This is the first part of an interview with a Bulgarian of Syrian origin about the conflict in Syria.
The original material is from the Bulgarian website PodMosta(Under the Brigde) - http://podmosta.bg/
author: Dimitar Panayotov
Two years ago I made an interview with the Bulgarian citizen of Syrian origin Daher Daher – a famous book-blogger, scientist and a man with huge knowledge on the Middle East, especially Syria, where a big part of his family lives. That interview was read by 100 000 people. The number came as a big surprise, but I think this success came due to the interview’s honesty and personal point of view. Short, clear and on point – it explained simple and basic questions in an uncomplicated and comprehensive way. It gave context and answers to fundamental things, that we needed to know for understanding the essence of the problem. It had the bombastic headline “The truth about the conflict in Syria” not because it claimed absolute objectivity, truthfulness and one-sidedness, but because that’s the name of one of Daher’s blogs - https://trueaboutsyria.wordpress.com. Few days ago the interview again started circling the Internet. That’s great, but both me and Daher think that today there are completely new factors, many things have happened and a lot of time has passed since then. That’s why, because of your big interest and your wish to learn more, we conducted the second part of our interview. Once again –it’s honest and clarifies supposedly basic questions, the answers to which, never the less, you will hardly find anywhere else.
Hello again, Daher. Two years ago we made an interview about the conflict in Syria at that time. What has changed in the country since then?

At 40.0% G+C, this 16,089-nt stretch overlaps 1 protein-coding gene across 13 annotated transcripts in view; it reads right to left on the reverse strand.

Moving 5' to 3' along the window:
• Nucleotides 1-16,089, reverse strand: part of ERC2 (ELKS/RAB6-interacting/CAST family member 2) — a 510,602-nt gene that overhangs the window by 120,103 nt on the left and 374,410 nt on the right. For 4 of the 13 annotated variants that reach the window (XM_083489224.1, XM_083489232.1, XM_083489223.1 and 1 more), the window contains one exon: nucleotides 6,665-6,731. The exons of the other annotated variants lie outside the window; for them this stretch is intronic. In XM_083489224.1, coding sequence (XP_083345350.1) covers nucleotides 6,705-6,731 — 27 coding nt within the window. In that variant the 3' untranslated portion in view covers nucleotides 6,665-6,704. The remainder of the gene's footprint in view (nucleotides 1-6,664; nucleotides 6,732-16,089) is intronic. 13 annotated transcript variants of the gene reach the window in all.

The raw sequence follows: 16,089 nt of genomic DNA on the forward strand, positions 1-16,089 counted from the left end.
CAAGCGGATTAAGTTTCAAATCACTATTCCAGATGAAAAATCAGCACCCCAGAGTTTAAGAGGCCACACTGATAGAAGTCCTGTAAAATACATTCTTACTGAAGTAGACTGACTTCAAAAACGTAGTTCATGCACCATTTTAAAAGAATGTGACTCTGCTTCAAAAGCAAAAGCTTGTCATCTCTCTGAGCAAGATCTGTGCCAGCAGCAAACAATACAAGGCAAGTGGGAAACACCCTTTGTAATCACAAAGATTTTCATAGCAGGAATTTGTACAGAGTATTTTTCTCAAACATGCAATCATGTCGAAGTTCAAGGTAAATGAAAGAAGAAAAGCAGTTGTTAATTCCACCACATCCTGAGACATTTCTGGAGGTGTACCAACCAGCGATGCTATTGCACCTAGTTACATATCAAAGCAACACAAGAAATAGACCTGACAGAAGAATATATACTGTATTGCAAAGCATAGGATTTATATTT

You know a lot of my colleagues have been talking to me, also friends, relatives, Syrians living in Bulgaria, all of them tell me: “Hey I read that interview with you and I agree with the things you say in it”. I was wandering what interview they were talking about and it turned out to be the one you took 2 years ago. In the midst of the refugee crisis it emerged again and it was being shared through the web, and I think mostly Syrians in Bulgaria were posting it on Facebook. Nobody noticed that it was taken 2 years ago. Everybody thought it was new. This not only shows that nothing has changed since then, but it also means that the fog the media was intentionally spreading over Syria is finally dispersing. The correlation is the same. The Syrian opposition in Bulgaria at that time was still nagging how in Syria there were no terrorist and Islamists and a little bit later it was awkwardly admitting “alright, there are, but they’re just a few and the Free Syrian Army is fighting them”. Later they themselves were wondering what to invent when the facts started coming out. Even a spokesman from the Pentagon said that merely 1% of the territory was controlled by the “moderate” rebels and the rest was under the control of ISIS and such. I always wanted to take out a map of Syria and have some Mr. Know It All from the opposition answer the following question: “Show me one Christian town or village that survived in the areas where the Free army or the Islamists (notice how these two always go together) took control. They will not give you an honest answer, so I will: ZERO – over 40 Christian settlements were destroyed. I don’t even want to mention Kurds, Druzes, Allevis and others. That’s it about the tolerance of the “rebels”. Whoever thinks I’m talking nonsense I care to place a wager with them. This concerns mainly the large media, American, French and German embassies and their ambassadors. Let’s gather a team that will go to Syria and stream online, directly, without any censorship all the action, and let’s go around all the Christian towns (that are left) and ask the people there what is really happening, one by one if we must. Let’s see who supplies them with food, water and electricity and who’s destroying their churches, murders, rapes and pillages. Let’s see if any of these institutions have the guts to take this wager, to put their property on the line and organize something like this. What are they afraid of? The truth?